The event, hosted by the Arab-Brazilian Chamber of Commerce, took place on 23 – 24 August 2022 in São Paulo, kicked off by an official ceremony followed by an expert meeting. The discussions between fifteen experts from Argentina, Brazil, Chile, Colombia, and Mexico resulted in a five-year Plan of Action for a potential new route of intercultural dialogue at UNESCO. The proposed Plan of action would be articulated over four pillars: 1) Research and Knowledge production; 2) Awareness-raising; 3) Capacity-building; and 4) International Coalition.
Since the end of the 19th century, significant migratory flows from the Arab countries arrived in Latin America and the Caribbean. Today the population of Arab descent in the region is currently estimated to be between 17 and 20 million.
Continuing translations of Key Concepts in Intercultural Dialogue, today I am posting KC95: Transnational media, which Suman Mishra wrote for publication in English in 2020, and which Candost Aydın has now translated into Turkish.
As always, all Key Concepts are available as free PDFs; just click on the thumbnail to download. Lists of Key Concepts organized chronologically by publication date and number, alphabetically by concept, and by languages into which they have been translated, are available, as is a page of acknowledgments with the names of all authors, translators, and reviewers.
Mishra, S. (2022). Transnationale medien. (C. Aydın, Trans.). Key Concepts in Intercultural Dialogue, 95. Available from: https://centerforinterculturaldialogue.files.wordpress.com/2022/11/kc95-transnational-media_turkish.pdf
If you are interested in translating one of the Key Concepts, please contact me for approval first because dozens are currently in process. As always, if there is a concept you think should be written up as one of the Key Concepts, whether in English or any other language, propose it. If you are new to CID, please provide a brief resume. This opportunity is open to masters students and above, on the assumption that some familiarity with academic conventions generally, and discussion of intercultural dialogue specifically, are useful.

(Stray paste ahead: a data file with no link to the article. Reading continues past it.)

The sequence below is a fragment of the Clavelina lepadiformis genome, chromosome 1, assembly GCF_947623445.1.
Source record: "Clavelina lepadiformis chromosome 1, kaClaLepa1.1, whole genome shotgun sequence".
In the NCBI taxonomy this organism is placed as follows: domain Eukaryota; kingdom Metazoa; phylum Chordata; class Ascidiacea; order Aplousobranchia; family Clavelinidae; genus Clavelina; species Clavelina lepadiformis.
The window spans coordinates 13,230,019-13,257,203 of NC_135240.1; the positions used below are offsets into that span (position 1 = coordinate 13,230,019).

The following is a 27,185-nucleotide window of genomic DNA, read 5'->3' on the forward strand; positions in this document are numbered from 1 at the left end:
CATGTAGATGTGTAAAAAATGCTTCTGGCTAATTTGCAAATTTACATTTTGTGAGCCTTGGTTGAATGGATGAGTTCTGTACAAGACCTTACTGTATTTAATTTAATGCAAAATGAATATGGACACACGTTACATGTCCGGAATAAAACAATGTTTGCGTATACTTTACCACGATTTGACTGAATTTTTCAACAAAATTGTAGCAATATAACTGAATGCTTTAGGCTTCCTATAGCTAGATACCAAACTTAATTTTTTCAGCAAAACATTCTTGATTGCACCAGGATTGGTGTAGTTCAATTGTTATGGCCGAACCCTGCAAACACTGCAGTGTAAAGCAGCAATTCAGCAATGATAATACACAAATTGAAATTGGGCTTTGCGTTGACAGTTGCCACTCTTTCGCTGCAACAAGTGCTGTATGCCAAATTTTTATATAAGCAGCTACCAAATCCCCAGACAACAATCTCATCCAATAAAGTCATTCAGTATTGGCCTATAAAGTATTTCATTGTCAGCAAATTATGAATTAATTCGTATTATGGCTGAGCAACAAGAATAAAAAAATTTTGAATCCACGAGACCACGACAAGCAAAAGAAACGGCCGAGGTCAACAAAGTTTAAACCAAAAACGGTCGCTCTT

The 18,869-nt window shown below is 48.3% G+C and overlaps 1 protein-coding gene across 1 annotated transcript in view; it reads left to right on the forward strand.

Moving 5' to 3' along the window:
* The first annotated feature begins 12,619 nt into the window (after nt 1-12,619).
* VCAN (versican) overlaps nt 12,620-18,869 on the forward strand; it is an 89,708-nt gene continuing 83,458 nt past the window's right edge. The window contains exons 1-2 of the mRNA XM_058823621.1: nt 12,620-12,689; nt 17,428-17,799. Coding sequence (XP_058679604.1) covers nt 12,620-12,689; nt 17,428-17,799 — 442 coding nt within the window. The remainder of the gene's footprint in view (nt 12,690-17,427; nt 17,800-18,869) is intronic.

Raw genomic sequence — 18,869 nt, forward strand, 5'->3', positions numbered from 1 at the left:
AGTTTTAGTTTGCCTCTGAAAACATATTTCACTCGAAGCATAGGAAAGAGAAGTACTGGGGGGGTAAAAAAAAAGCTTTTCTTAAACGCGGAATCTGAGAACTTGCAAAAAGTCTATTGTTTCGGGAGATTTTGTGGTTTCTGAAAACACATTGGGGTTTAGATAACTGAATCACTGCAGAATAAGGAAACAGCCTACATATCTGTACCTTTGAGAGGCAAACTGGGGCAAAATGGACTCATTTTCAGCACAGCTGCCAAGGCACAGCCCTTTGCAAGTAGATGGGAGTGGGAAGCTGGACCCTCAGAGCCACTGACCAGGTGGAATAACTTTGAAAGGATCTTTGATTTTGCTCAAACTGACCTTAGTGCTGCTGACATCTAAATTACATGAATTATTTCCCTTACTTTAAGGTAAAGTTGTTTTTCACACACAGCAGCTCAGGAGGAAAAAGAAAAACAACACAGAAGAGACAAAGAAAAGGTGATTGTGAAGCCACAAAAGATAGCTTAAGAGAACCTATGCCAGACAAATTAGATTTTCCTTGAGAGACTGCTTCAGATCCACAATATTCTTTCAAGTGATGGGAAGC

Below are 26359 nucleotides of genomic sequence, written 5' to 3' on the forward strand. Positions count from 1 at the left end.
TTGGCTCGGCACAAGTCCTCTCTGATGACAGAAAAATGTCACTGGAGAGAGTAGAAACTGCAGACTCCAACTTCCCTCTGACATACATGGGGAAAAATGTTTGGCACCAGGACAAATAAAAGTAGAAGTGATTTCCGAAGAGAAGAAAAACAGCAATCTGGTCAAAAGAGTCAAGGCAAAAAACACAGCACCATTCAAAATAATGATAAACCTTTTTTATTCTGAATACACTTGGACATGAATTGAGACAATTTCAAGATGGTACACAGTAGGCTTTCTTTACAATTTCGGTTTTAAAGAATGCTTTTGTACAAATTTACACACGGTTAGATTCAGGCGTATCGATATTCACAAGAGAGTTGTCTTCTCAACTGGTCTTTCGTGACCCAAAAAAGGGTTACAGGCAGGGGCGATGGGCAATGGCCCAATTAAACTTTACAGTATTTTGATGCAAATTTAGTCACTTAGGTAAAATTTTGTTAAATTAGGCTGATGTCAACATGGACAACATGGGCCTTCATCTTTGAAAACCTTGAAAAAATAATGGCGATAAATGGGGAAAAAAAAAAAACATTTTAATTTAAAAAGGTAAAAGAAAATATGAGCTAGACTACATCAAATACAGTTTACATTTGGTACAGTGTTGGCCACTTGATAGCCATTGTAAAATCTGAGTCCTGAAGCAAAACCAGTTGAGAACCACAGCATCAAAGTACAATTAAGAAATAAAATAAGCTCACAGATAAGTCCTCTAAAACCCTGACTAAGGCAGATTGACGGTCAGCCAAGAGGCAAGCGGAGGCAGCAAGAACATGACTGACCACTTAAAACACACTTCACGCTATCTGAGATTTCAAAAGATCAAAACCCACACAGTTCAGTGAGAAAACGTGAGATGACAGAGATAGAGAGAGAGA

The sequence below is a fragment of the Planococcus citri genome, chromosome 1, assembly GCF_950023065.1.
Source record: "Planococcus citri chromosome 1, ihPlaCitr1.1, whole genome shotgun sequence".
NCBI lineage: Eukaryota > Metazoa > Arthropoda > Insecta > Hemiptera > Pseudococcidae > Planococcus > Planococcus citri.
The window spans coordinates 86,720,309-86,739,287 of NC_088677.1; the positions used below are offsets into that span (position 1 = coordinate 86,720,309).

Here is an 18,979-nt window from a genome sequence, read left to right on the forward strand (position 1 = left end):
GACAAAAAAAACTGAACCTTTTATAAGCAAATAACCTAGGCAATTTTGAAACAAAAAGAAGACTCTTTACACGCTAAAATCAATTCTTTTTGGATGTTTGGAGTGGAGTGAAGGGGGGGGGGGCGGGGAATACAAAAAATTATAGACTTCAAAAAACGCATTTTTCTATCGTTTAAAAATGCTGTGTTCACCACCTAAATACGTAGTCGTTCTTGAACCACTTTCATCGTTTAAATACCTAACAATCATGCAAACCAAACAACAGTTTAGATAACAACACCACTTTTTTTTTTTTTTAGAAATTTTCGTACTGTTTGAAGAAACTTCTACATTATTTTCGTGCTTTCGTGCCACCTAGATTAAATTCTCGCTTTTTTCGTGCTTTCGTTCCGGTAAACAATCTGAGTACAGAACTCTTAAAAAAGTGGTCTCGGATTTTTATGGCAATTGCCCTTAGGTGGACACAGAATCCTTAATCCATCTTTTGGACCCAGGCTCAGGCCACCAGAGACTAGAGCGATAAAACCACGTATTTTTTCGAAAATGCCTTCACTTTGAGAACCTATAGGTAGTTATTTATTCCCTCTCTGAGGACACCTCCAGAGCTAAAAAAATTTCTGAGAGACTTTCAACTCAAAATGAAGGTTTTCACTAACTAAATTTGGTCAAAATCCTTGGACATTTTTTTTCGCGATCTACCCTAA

Wendy Leeds-Hurwitz, Director
Center for Intercultural Dialogue
This work is licensed under a Creative Commons Attribution-NonCommercial-NoDerivatives 4.0 International License.
Research and Development Specialist in the European Migration Network, University of Luxembourg, Luxembourg. Deadline: none listed (but the start date is January 2023).
The overarching task of this position is working for the European Migration Network (EMN), National Contact Point (NCP) Luxembourg on topics of migration, asylum and integration in cooperation with the European Commission. The research and development specialist will work within the research project “EMN” in the Department of Geography and Spatial Planning. Under the supervision of Professor Birte Nienaber, he/she will:
- Follow the latest developments in the national and European migration policies
- Research data necessary for various projects
- Draft and finalise reports in English
- Work on studies and informs on migration, asylum and integration
- Support the work on the Annual Report on Migration and Asylum in Luxembourg
- Support the work on the EMN Glossary in French
- Organise different types of events